For many here in Jerusalem, autumn begins with the bloom of the squill, one of our favorite wild flowers, which appears miraculously on the hills surrounding our city, and between our homes and business establishments.
When I was a young man, traveling and learning about the world of other peoples and nations, far away from my own… I’d come upon a new city or town unknown to me… I would walk for hours, getting to know the place by foot. My pleasure back then, was visiting the alleys and the back streets, the parks and the libraries, the bars and the night clubs, where I met the local people and listened to their music.
As I mentioned a while back, my dear friend Chana recently moved back to Jerusalem, back from the pastoral village where I was staying with her during the grand move. She set up her new home in Talpiot, where I used to live some fifty years ago. And in recent weeks I’ve been walking around the neighborhood, rediscovering the area from a new perspective, and after the changes of a half a century. I’ve met some very gracious and interesting human beings, and a lot of fascinating animals.
I had the pleasure of discovering that there’s a whole colony of brightly colored parrots who’ve made their home in our city, and what a surprise it was to see them sitting as a group in a number of trees close to her home, speaking in tongues and sounding like no other birds I’ve known. No photos yet, but I’m sure I’ll capture them eventually.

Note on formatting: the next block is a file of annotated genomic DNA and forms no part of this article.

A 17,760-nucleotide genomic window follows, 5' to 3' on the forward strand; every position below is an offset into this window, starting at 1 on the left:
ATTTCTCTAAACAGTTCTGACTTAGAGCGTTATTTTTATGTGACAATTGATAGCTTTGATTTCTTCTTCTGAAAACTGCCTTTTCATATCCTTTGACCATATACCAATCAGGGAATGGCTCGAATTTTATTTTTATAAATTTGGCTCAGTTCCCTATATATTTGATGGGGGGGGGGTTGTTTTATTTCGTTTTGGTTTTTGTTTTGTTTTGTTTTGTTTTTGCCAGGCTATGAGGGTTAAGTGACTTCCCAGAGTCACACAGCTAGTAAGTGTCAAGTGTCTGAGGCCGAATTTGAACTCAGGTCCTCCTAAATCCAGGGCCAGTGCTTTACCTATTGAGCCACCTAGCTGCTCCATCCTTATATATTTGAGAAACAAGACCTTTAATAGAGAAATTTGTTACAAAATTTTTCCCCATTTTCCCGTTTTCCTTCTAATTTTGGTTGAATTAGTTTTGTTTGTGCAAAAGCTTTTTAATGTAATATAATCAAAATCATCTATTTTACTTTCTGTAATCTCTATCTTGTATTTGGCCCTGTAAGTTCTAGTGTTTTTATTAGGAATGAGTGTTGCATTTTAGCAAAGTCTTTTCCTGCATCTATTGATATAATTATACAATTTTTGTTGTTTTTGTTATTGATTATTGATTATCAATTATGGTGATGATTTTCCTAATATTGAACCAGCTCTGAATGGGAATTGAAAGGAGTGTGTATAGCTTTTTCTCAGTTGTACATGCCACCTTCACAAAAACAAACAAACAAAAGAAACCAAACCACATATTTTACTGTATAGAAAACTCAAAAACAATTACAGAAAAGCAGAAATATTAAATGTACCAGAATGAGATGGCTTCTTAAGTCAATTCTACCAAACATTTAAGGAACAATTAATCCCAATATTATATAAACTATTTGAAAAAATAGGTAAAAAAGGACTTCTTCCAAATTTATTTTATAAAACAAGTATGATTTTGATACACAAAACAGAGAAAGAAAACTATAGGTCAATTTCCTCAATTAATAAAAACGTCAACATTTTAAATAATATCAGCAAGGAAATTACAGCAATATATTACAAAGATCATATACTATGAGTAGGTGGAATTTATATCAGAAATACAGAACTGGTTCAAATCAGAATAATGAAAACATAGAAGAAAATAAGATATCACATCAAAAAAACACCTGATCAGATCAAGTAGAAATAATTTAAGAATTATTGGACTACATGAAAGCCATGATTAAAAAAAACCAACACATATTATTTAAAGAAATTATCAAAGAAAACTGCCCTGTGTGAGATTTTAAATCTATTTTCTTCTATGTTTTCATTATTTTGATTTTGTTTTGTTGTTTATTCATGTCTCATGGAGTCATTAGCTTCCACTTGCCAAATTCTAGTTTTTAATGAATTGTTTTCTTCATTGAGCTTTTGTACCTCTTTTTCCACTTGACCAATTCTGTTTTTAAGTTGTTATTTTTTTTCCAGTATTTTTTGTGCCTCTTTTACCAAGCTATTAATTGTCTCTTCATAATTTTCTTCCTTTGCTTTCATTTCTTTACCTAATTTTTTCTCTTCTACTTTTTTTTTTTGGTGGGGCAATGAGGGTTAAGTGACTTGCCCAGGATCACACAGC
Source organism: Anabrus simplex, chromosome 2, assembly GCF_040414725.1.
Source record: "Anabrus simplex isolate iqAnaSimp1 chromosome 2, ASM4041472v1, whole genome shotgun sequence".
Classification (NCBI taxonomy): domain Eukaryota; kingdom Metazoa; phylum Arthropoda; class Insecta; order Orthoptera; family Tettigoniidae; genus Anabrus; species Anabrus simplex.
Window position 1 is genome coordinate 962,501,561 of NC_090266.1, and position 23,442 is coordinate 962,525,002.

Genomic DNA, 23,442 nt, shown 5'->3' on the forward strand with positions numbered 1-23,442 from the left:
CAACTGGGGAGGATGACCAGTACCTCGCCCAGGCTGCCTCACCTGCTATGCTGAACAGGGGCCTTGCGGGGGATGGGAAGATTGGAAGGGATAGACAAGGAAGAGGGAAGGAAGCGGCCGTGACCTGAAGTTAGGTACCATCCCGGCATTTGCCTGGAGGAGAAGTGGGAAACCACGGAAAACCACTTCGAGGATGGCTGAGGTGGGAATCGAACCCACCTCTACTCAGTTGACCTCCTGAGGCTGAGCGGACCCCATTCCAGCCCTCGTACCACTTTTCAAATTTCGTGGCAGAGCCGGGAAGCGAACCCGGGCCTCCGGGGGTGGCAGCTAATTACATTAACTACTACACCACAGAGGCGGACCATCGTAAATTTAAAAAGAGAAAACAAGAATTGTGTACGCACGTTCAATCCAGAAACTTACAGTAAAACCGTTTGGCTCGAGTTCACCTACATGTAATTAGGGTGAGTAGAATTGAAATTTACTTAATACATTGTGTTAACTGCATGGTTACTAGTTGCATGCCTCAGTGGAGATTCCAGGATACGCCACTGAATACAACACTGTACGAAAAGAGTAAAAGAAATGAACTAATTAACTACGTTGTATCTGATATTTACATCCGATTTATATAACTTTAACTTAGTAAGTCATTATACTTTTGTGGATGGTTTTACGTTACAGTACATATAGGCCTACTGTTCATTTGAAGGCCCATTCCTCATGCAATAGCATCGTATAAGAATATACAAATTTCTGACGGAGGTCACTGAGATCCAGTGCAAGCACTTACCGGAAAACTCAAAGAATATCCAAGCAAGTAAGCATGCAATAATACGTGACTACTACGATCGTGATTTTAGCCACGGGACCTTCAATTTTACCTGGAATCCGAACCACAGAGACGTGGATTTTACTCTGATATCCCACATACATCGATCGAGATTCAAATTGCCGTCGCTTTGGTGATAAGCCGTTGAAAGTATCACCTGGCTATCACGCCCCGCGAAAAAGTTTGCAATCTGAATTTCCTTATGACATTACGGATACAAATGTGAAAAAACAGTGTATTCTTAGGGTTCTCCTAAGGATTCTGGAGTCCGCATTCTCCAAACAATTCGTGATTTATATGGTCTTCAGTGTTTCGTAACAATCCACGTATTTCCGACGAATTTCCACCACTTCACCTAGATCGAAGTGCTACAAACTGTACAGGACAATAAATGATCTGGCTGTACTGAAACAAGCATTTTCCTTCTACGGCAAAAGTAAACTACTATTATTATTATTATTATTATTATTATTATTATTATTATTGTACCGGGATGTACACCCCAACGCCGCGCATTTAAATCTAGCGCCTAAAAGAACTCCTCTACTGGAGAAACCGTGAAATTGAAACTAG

The dominant birds in this neighborhood are the crows. You can see them everywhere. The doves, who are just as common, give them due respect. They fear the crows who are smarter than them and more aggressive. A couple of weeks ago, I was walking through an area of luscious green vegetation between two blocks of houses, where there are some installations meant for children’s play, and a few benches most appropriate for a read outside when a city dweller such as I has spent too much time closed in.
I saw three cats eating cat food that had been placed on the pavement surrounding the slide and the locomotive, looking as if it had been built of Lego blocks and meant for play. The cat food had been placed in neat piles, and the cats seemed quite satisfied with the offering. But there were three crows perched on a railing above, watching every move of the cats. I found a good place on a nearby bench and watched them… wondering if the crows were planning to attack the cats. They enjoyed their food and paid no attention to the birds above them. Eventually, when the cats were sated, they left some of the food behind as they went off to take a leisurely walk along the path by which I had arrived. Then the crows descended, joined by friends and relatives, to finish off the repast.
Later that day… I went out with Chana to have pizza at a neighborhood diner, next to a local grocery store. There were just two men sitting at a table in the cold night… we took another. One of the men noticed I was photographing, and asked why. We got into a conversation, and after a while he pulled an old sheet of paper out of his pocket, folded and worn. He gave it to us to read. It was poetry, well metered and carefully rhymed. A song commemorating wasted youth. After we praised it, we were allowed to read another. This, a love poem hinting unrequited love. Your writing?, I asked. Yes, he said… that’s my name on the bottom line.
Two women walked by with a dog. The younger of the two men exchanged a few words with them. But they didn’t linger. The dog was impatient. He had places to go… things to see… We too, left after a while. It had been a good dinner, and another taste of the neighborhood.